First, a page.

3 years ago

Sex and Race Differences in Lifetime Risk of Heart Failure with Preserved Ejection Fraction and Heart Failure with Reduced Ejection Fraction.

Michael LaMonte, Norrina Allen, Donald Lloyd-Jones, Ambarish Pandey, Charles Eaton, Colby Ayers, Philip Greenland, John S Gottdiener, Lewis H Kuller, Jarett D Berry, Liviu Klein, Wally Omar
Background -Lifetime risk of heart failure has been estimated to range from 20% to 46% in diverse sex and race groups. However, lifetime risk estimates for the two HF phenotypes, HF with preserved ejection fraction (HFpEF) and HF with reduced ejection fraction (HFrEF), is not known. Methods -Participant-level data from 2 large prospective cohort studies, the Cardiovascular Health Study (CHS) and the Multiethnic Study of Atherosclerosis (MESA), were pooled excluding individuals with prevalent HF at baseline. Remaining lifetime risk estimates for HFpEF (Ejection Fraction ≥ 45%) and HFrEF (Ejection Fraction < 45%) were determined at different index ages using a modified Kaplan-Meier method with mortality and the other HF subtype as competing risks. Results -We included 12,417 participants older than 45 years (22.2% blacks, 44.8% men) who were followed for median duration of 11.6 years with 2,178 overall incident HF events with 561 HFrEF events and 726 HFpEF events. At index age of 45 years, the lifetime risk for any HF through age 90 was higher in men than women (27.4% vs. 23.8%). Among HF subtypes, the lifetime risk for HFrEF was higher in men than women (10.6% vs. 5.8%). In contrast, the lifetime risk for HFpEF was similar in men and women. In race-stratified analyses, lifetime risk for overall HF was higher in non-blacks than blacks (25.9% vs. 22.4%). Among HF subtypes, the lifetime risk for HFpEF was higher in non-blacks than blacks (11.2% vs. 7.7%) while that for HFrEF was similar across the two groups. Among participants with antecedent myocardial infarction (MI) prior to HF diagnosis, the remaining lifetime risks for HFpEF and HFrEF were 2.5-fold and 4-fold higher, respectively, as compared with those without antecedent MI. Conclusions -Lifetime risks for HFpEF and HFrEF vary by sex, race, and history of antecedent MI. These insights into the distribution of HF risk and its subtypes could inform development of targeted strategies to improve population level HF prevention and control.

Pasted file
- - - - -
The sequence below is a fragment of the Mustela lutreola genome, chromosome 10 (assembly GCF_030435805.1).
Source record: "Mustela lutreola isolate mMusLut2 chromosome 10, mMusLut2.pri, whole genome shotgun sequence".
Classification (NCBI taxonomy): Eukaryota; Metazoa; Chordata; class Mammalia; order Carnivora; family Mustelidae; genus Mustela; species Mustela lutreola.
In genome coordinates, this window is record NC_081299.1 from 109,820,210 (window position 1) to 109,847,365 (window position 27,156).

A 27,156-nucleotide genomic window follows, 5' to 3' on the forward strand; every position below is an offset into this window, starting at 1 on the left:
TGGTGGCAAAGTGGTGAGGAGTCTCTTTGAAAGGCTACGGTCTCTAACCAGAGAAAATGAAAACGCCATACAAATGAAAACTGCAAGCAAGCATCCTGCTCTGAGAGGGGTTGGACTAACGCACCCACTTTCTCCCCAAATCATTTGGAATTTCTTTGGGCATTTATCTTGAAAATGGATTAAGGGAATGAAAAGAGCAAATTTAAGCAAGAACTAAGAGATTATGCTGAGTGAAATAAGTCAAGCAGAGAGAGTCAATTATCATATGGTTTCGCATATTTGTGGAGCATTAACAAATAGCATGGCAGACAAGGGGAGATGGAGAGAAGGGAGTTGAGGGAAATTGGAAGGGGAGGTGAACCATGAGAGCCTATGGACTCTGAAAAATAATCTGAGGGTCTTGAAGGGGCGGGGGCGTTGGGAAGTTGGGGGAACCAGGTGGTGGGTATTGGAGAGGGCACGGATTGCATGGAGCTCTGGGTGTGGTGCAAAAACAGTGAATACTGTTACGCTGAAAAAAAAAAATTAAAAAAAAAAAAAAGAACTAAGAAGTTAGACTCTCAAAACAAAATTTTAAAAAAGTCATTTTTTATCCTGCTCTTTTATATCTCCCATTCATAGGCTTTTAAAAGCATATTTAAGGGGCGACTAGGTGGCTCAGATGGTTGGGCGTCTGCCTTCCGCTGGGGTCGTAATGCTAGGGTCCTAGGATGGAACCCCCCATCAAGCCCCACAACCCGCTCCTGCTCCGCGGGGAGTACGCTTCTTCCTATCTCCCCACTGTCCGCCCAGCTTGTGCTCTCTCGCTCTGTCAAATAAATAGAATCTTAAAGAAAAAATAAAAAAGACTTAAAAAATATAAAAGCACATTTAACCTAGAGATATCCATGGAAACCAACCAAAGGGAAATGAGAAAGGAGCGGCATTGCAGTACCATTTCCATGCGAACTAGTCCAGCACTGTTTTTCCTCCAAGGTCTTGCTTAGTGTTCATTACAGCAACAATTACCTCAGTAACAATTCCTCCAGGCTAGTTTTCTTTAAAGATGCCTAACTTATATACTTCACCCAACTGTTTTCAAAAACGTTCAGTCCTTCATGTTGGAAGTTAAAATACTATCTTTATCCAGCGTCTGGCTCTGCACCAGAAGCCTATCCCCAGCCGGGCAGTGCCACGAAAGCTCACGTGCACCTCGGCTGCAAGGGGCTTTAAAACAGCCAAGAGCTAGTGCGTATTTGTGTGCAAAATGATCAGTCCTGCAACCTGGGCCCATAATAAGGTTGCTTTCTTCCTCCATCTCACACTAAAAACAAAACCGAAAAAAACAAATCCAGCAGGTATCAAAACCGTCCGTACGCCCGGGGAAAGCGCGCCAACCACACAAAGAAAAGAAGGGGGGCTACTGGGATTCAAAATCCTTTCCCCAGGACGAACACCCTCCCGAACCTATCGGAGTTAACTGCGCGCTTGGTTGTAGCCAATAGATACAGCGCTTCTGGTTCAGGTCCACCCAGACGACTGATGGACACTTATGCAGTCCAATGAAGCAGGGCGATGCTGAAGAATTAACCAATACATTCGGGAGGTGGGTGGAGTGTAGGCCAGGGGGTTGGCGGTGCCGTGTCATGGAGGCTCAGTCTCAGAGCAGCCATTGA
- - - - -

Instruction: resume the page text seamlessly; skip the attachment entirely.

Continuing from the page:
Publisher URL: http://doi.org/10.1161/CIRCULATIONAHA.117.031622

DOI: 10.1161/CIRCULATIONAHA.117.031622

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